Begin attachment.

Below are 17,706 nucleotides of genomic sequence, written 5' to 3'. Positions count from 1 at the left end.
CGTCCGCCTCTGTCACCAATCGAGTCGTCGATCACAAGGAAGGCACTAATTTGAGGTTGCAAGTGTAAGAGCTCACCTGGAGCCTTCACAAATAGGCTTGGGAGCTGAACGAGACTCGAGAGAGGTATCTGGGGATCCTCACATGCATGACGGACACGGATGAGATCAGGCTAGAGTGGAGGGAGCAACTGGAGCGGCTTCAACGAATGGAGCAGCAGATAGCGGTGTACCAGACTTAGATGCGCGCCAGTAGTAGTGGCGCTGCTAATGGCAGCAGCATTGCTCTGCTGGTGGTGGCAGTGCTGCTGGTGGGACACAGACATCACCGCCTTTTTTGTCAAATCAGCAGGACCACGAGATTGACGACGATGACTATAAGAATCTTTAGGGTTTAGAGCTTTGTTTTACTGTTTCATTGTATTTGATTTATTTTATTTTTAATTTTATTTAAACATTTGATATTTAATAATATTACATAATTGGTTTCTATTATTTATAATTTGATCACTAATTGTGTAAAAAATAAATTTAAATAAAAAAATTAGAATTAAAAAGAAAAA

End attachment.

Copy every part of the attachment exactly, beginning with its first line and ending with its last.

Below are 17,706 nucleotides of genomic sequence, written 5' to 3'. Positions count from 1 at the left end.
CGTCCGCCTCTGTCACCAATCGAGTCGTCGATCACAAGGAAGGCACTAATTTGAGGTTGCAAGTGTAAGAGCTCACCTGGAGCCTTCACAAATAGGCTTGGGAGCTGAACGAGACTCGAGAGAGGTATCTGGGGATCCTCACATGCATGACGGACACGGATGAGATCAGGCTAGAGTGGAGGGAGCAACTGGAGCGGCTTCAACGAATGGAGCAGCAGATAGCGGTGTACCAGACTTAGATGCGCGCCAGTAGTAGTGGCGCTGCTAATGGCAGCAGCATTGCTCTGCTGGTGGTGGCAGTGCTGCTGGTGGGACACAGACATCACCGCCTTTTTTGTCAAATCAGCAGGACCACGAGATTGACGACGATGACTATAAGAATCTTTAGGGTTTAGAGCTTTGTTTTACTGTTTCATTGTATTTGATTTATTTTATTTTTAATTTTATTTAAACATTTGATATTTAATAATATTACATAATTGGTTTCTATTATTTATAATTTGATCACTAATTGTGTAAAAAATAAATTTAAATAAAAAAATTAGAATTAAAAAGAAAAA